In January, Frederick County has reported 26 overdoses. In 2018, the total was 331 overdoses, 52 of those overdoses were fatal. And it’s that number Tina Cavin-Johnson and Miki Rakich have a special connection to.

“My brother, Tyler Rakich, passed away February 25, 2018 and then a short six weeks later my son, Raymond cooper, [whom] we called ‘Cooper’, passed away,” Cavin-Johnson explained.

Both Tyler and Cooper died from overdoses of fentanyl, a synthetic opioid.

Rakich says her brother Tyler dabbled in cocaine use and other drugs, but was looking to enter rehab.

She recalls reaching out to a treatment center for Tyler but being turned away after saying his addiction was for cocaine; Rakich says the center only had room for those with opioid addictions.

Tyler’s death in a Baltimore hospital to opioids was a shock for the tight-knit family.

“On the recent weeks leading up to his passing, I mean he was doing good. In fact, I actually made a phone call to my siblings saying ‘I’m proud of him, I see him turning around now,” Rakich recalled.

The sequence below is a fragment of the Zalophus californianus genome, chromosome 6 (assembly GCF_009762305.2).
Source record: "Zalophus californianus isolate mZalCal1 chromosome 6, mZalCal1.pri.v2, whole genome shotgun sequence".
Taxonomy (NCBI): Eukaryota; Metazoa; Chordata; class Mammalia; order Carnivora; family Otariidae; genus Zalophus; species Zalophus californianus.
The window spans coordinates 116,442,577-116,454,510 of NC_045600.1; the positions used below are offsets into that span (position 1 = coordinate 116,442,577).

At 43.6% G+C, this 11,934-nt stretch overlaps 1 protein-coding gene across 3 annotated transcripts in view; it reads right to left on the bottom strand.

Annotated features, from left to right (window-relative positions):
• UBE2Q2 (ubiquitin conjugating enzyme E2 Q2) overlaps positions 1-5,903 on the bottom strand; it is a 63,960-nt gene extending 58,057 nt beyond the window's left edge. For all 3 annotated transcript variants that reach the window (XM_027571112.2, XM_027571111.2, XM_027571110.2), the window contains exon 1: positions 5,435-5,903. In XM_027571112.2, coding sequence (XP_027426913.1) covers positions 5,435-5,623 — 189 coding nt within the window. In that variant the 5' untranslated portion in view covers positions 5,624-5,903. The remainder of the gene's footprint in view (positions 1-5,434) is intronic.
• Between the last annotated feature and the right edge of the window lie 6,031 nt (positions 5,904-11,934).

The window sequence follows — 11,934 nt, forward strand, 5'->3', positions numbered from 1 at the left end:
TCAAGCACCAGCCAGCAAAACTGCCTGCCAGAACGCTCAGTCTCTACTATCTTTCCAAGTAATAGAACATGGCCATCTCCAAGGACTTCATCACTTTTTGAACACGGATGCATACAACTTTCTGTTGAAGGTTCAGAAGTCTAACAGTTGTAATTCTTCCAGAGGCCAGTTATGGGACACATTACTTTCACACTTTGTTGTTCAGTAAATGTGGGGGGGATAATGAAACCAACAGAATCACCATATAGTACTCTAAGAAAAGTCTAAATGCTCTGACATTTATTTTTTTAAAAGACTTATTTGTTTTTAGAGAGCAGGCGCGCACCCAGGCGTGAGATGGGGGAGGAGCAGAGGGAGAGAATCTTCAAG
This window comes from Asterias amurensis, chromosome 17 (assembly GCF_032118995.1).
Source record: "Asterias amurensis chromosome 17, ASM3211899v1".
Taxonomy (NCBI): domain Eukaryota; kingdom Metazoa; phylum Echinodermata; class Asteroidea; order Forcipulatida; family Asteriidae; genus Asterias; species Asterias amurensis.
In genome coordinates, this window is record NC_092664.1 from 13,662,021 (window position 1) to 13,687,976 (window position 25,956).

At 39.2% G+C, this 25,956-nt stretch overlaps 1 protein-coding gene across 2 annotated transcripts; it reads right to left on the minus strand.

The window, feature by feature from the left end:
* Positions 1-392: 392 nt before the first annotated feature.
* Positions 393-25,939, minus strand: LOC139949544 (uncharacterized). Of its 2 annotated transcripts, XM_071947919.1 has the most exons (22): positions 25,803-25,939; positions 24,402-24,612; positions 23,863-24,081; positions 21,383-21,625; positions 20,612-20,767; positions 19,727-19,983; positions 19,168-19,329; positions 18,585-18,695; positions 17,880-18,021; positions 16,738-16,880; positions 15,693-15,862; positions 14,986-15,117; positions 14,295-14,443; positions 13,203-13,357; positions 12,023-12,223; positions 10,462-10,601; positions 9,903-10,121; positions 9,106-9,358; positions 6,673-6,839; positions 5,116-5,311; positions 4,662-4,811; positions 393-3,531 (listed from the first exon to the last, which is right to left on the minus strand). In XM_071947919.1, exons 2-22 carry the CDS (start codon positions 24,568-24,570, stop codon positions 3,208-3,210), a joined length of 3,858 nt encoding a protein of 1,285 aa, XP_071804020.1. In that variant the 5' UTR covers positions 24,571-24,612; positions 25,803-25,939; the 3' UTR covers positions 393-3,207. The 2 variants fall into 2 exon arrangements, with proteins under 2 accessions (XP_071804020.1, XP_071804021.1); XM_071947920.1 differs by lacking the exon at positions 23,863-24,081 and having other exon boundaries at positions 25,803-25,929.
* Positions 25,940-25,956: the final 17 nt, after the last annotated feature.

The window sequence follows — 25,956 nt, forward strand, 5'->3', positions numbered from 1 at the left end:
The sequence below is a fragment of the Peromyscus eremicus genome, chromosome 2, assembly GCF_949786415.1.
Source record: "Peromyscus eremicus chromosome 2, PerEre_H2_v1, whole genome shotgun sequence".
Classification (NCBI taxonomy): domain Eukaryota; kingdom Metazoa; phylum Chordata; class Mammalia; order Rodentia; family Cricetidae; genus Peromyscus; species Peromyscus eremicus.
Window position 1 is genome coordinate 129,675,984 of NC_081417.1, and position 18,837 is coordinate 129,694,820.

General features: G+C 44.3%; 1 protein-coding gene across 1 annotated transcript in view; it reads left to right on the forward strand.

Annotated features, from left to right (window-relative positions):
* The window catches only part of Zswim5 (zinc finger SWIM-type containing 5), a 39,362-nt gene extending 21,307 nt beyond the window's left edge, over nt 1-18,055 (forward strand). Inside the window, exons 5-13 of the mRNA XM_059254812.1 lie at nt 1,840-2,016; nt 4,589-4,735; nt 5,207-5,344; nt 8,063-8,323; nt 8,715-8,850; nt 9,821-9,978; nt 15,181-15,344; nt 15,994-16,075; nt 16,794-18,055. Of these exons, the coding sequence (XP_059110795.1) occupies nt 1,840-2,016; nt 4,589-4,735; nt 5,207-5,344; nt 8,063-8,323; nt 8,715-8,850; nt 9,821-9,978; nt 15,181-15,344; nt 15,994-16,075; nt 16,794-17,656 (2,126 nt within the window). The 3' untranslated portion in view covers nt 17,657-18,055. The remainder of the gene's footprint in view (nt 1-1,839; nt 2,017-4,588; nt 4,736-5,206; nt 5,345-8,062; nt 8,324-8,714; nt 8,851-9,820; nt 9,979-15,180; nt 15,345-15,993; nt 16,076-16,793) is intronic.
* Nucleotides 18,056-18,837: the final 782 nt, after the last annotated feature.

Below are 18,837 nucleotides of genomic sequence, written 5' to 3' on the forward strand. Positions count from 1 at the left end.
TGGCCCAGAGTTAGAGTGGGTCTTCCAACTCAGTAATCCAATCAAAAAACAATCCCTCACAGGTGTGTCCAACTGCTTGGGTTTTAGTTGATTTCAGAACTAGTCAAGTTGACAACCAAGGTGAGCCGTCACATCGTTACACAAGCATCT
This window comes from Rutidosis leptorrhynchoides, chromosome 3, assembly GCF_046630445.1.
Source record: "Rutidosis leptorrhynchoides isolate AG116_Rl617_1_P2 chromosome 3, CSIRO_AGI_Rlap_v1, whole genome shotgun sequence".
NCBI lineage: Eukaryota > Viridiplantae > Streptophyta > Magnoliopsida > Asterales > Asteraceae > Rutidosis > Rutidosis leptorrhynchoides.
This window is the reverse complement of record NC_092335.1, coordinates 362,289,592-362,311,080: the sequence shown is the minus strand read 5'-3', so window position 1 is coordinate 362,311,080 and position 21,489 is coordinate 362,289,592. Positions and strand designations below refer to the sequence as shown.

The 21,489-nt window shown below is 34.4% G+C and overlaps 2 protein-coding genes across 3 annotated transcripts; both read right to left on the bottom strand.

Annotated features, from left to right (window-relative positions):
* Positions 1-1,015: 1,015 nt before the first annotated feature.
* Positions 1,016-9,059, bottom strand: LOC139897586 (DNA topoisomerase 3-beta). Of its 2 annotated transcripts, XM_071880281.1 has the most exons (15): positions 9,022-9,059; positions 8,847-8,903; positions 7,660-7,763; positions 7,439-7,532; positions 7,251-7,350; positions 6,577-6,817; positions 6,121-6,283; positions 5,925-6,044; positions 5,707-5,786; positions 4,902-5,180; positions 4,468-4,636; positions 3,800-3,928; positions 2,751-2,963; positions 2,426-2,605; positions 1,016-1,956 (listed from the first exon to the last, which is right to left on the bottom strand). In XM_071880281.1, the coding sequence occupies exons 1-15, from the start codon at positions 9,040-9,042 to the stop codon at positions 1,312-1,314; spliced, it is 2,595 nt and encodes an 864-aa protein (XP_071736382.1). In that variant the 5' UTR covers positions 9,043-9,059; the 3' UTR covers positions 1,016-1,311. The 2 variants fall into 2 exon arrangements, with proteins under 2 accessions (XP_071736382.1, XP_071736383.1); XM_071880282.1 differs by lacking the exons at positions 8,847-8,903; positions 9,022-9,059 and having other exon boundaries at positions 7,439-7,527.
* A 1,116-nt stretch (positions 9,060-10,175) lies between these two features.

Johnson says it was especially hard for Cooper, who was close in age to his uncle Tyler.

“They were just two boys that grew up like brothers. So, I think it was very devastating for him,” Johnson explained.

And only six weeks later, Johnson says Cooper died in a Woodsboro home to the same drug that killed his uncle.

The loss of Cooper was devastating for Johnson who admits she had a hard time getting up and out of her home.

“Some days I can barely get up and show up. And then there’s other days that I do, and I like to try to help others,” Johnson said.

Johnson is now a Frederick County representative for Maryland Heroin Awareness Advocates (MHAA), a statewide group that aims to shed increased light on the opioid epidemic.

Johnson spends time on social media sharing information to the organization’s page on where to seek help for addiction.

And for those families who have lost a child to an overdose, Johnson says “just try to hold on, each day, because your life will become a purpose again, in honor of your child.”

Both Johnson and Rakich say they will continue to speak out about their family members’ stories and bring awareness to the community they say may not believe the problem exists around them.

Johnson says Maryland Heroin Awareness Advocates aims to increase federal funding to tackle the opioid crisis and to increase the number of treatment facilities.

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